Progression of making knives has come a long way from the earliest, made from flint to bronze, later iron, and now steel. A kitchen knife is the most essential tool for a kitchen. Indeed, a chef’s journey begins with picking the best steel for a kitchen knife. Hence, talking about the best kitchen knife makers Shun vs Wusthof rivalry is all over the internet. And with the growing popularity of reality cooking shows and cooking YouTube channels cooking has become a prominent hobby. So more people are searching for the best knives, and to help you find your perfect knife we decided to talk about the best steels out there.
Know your steel
If you tend to be an emerging cook or do cooking as a hobby but take your tools intently, you might want to know the best steel for a kitchen knife. The kitchen knife steel is made using high carbon steel and stainless steel, or both. Choosing steel for a kitchen knife should address:
1. Anticorrosion to resist stains and corrosion
2. Edge retention, to stay sharp over a longer period
3. Tensile strength to bear the abuses
Adding Carbon and Chromium in small amounts changes steel’s characteristics dramatically. The hardness of steel is denoted by Rockwell Scale (HRC). Kitchen knives range between HRC 55-60, but it is worth mentioning that too much hardness makes the blade brittle like adding too much salt ruins your dish. The steel of knife performance depends directly on factors of steel composition, time of heat treatment, blade dynamics, thickness, and edge angle.
Some of the best steels for the kitchen knife-
It is considered to be super steel. Due to its composition of high Vanadium, Molybdenum, and Chromium steel, it contributes to high abuse and anticorrosion as well as edge retention. One of the best options for Kitchen knives due to the ease of sharpening with high tensile strength.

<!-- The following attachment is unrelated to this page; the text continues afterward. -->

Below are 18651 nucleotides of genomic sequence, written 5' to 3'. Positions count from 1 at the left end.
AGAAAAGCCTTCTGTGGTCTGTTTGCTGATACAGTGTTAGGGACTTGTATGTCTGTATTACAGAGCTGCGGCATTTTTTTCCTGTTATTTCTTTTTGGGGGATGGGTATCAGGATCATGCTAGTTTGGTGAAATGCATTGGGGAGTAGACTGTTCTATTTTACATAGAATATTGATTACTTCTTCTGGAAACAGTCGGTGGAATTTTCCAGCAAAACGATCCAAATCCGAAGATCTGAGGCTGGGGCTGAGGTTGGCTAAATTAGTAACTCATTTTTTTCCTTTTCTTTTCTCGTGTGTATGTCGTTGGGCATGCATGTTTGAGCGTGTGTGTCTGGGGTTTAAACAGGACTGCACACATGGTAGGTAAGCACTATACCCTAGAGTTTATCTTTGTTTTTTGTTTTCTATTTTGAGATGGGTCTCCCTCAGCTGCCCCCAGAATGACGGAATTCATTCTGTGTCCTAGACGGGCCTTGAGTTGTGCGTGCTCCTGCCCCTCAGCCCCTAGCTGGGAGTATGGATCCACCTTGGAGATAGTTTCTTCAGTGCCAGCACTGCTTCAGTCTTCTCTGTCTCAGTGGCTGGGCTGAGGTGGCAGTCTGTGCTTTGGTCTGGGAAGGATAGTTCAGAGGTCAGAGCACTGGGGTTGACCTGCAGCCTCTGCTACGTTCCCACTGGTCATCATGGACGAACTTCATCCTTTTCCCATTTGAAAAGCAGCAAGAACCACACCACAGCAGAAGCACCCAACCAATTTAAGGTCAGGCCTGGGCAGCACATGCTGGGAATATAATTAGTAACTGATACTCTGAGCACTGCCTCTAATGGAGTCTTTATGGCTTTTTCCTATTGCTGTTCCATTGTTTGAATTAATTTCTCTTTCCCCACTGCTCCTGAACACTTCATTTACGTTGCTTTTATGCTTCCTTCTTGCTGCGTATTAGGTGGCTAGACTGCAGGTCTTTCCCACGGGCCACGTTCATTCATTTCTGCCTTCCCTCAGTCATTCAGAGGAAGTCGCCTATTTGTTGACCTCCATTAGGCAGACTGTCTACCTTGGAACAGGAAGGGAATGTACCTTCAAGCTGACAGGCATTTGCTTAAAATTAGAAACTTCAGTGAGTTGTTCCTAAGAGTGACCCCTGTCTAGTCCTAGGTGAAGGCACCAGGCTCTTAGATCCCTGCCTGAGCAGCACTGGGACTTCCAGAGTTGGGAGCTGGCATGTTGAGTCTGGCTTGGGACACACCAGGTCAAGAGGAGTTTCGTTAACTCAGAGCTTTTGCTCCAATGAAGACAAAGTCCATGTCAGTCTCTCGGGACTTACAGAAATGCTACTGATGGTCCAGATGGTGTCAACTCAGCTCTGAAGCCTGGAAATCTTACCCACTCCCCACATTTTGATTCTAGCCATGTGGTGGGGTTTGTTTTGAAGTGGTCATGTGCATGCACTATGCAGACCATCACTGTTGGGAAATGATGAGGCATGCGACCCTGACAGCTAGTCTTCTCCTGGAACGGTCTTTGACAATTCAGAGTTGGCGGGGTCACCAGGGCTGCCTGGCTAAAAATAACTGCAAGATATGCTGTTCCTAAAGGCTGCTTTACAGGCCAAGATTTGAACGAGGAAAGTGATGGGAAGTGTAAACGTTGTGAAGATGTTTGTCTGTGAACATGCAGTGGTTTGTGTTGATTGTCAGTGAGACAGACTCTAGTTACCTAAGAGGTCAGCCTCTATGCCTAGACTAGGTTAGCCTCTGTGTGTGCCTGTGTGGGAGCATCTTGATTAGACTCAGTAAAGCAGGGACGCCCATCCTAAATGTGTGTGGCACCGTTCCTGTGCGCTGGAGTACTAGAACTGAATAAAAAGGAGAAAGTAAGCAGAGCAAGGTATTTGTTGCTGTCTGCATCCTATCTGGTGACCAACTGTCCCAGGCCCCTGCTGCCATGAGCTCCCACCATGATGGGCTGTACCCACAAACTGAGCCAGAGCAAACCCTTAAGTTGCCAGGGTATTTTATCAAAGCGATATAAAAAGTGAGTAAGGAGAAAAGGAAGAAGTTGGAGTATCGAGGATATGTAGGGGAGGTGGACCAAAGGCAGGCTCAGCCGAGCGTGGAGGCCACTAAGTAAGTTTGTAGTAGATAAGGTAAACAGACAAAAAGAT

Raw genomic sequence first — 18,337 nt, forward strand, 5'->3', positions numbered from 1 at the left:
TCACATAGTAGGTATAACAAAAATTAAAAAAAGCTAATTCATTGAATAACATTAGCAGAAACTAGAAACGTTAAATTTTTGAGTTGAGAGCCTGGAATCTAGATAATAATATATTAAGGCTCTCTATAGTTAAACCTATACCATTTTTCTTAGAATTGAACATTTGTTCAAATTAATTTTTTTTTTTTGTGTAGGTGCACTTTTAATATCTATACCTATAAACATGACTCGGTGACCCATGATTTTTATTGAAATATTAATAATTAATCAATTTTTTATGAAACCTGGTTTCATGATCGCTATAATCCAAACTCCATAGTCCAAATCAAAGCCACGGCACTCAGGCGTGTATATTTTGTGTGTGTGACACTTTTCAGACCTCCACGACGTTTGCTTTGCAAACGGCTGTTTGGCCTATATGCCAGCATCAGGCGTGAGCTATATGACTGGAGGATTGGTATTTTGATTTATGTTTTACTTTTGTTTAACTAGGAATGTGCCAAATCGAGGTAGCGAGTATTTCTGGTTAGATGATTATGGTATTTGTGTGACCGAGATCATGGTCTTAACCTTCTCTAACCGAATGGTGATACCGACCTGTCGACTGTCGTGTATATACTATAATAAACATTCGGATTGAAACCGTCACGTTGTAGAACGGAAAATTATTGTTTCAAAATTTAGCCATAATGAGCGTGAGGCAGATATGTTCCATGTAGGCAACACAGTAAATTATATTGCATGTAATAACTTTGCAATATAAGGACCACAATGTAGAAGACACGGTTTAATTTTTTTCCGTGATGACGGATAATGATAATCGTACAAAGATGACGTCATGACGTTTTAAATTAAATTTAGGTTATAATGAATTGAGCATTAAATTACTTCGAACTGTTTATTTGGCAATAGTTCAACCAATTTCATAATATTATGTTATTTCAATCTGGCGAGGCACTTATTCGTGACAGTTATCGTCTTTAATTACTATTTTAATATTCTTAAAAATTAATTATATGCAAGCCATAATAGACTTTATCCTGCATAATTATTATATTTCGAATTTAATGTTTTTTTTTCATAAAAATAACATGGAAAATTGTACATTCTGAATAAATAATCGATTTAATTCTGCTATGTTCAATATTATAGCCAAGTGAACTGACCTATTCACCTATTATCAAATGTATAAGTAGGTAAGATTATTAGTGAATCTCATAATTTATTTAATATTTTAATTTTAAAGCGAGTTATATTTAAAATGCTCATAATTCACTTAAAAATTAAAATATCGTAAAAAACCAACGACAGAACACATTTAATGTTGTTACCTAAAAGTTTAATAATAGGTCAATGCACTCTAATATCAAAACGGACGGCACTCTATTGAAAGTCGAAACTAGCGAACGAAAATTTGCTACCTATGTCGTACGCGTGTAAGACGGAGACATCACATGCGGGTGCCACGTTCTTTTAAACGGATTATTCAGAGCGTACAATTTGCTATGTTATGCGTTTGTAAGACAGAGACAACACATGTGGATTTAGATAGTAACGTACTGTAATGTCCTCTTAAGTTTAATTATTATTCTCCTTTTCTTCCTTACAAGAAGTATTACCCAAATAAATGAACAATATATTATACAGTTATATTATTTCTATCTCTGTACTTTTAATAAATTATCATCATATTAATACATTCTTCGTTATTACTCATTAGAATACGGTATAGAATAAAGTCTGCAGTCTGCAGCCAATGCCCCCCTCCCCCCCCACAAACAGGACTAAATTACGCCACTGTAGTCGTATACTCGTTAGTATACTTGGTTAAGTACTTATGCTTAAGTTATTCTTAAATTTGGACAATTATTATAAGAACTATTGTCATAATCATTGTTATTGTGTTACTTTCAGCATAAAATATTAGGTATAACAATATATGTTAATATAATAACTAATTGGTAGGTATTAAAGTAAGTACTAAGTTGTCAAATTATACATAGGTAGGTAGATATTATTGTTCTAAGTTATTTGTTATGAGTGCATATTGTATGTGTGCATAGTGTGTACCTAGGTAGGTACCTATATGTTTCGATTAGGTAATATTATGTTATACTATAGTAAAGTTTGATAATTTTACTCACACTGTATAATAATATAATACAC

It is also super steel and one of the top knife-making steels. Although it is rarely made into a kitchen knife, it has a very fine grain and wears high abuse. Hence, making it anticorrosive and achieving 62 HRC.
3. 1095 High Carbon:
It achieves 56 HRC with a little rigid blade and provides good edge retention. It is a popular choice of steel used for cleaners that can slice frozen meat and bone smoothly.
It is similar to 1095, with Manganese and 0.55% Carbon making it one of the best contenders in the category with a hardness of 55 HRC. It is a valuable possession for your kitchen with its hard to break and excellent edge. A lot of meat cleavers are made from 1055.
440C is the most common in the mid-grade steel for kitchen knives and probably you must have used it. It is a common household steel blade that provides a balance of anticorrosion with toughness, decent abuse wearing capability, and cost.
6. 4116 Krupp:
With a hardness of 57 HRC, this is one of the finest stainless steels of Europe. It has made its place among top-notch European Kitchen knives. 4116 Krupp retains a balance between anticorrosion, rigidness, and edge retention. But, mind you this high-quality possession can make you spend more than $120 per knife.
This super steel is widely used in Japan. It has a hardness of 58 HRC and provides a great combination of anti-corrosion, edge retention, and durability. It is used in high-end craftsmanship production knives.
This is a labor-intensive method of layering different types of steel. It is done by heating and forging layers into repeated folds that result in beautiful patterns. Damascus steel knives are majorly made by Japanese manufacturers. The layering process provides aesthetically pleasing patterns on the blades and makes them super strong.